Back to Water – Israel in the Lead

I am back to focusing on water (you can use the search engine here to find the previous related blogs) for two important reasons:

  1. On Wednesday (tomorrow) I am participating in Bard College’s Bi-Weekly National Climate Seminar and will be discussing desalination.  The audio file of the conversation will be posted here (in addition to the posting on the Bard site – I am thankful to the Bard College Center for Environmental Policy for facilitating the talk). I invite you to continue the conversation through comments here.
  2. My last few blogs looked at various attempts to achieve demographic stability, as implemented by China and Israel. Unfortunately, the efforts of both countries were found to be wanting, so I am shifting back to water as I continue the search for policies that will achieve sustainable long-term human development.

Here I would like to shift to water management, using the example of Israel once again, since it has become a figure for emulation in the United States. Through its efforts in water management, Israel, which sits in a historically water-thirsty region, has gone from a country in severe water stress to one that can actually export significant amounts of water to its neighbor to achieve policy objectives. Israel is now receiving almost universal praise for its efforts in this area. I will elaborate later on the meaning of “almost.”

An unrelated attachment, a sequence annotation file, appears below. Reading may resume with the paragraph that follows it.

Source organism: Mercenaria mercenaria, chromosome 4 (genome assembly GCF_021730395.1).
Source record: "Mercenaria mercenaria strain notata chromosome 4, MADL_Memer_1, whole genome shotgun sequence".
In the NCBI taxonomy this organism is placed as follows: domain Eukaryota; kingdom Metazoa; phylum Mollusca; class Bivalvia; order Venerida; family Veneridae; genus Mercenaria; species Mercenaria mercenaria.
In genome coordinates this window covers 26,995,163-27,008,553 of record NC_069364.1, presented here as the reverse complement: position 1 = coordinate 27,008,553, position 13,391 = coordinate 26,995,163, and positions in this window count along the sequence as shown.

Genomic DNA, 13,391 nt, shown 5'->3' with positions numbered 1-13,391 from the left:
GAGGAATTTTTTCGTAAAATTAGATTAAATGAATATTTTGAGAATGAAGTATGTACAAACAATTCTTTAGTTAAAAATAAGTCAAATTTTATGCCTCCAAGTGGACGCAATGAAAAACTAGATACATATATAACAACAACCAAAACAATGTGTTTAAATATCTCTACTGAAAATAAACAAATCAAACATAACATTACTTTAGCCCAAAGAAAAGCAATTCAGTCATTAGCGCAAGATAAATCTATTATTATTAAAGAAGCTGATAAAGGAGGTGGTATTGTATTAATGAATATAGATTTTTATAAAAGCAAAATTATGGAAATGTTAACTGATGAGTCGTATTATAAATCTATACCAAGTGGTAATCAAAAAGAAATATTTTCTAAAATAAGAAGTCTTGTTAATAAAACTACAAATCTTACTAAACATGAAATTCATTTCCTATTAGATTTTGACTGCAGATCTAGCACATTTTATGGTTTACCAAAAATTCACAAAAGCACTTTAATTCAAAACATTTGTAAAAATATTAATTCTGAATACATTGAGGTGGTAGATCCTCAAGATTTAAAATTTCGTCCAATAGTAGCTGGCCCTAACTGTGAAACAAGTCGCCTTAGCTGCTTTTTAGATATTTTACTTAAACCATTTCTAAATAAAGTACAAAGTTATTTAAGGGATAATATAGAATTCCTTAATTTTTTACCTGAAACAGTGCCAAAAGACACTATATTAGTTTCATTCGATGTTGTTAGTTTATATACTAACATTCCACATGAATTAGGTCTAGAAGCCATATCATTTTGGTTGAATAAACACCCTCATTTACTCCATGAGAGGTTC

Agricultural Water Use in Israel

The graph above is probably one of the best testaments to the success of this water management policy. Over the last 20 years or so, water use for agriculture has been kept steady, even while crop production increases. As we will see shortly, one of the main tools for this accomplishment has been an increase in the price of the water. The graph was posted by an objective arbiter, and I am using it so as to avoid any potential political (pro-Israeli) bias.

I will introduce the Israeli water management system with the use of two documents: the first is a 2006 PowerPoint presentation by Gilad Fernandes, who served as Deputy Director-General of the Water Authority, while the second document is an article from the Israeli newspaper, Haaretz that describes the present situation.

The Water Authority Document:

To make the presentation readable I have converted it into an outline in document form.

Management of the Water Section in Israel:

  1. Legal Basis – The Water Law 1959:
    1. Water availability is insufficient for needs.
    2. Water is owned by the public and managed by the Government (as trustee) for the benefit of the people and the development of the country.
    3. Administrative control over all aspects of water use (Consumption, Allocations, Productions, Pollution…).
    4. The Water Law created a balance between water scarcity and the need to provide water for the most important needs.
  2. Physical Infrastructure – The National Grid.
  3. Institutional Infrastructure – The Water Authority.

Israel Water Authority PowerPoint SlideWater Authority responsibilities: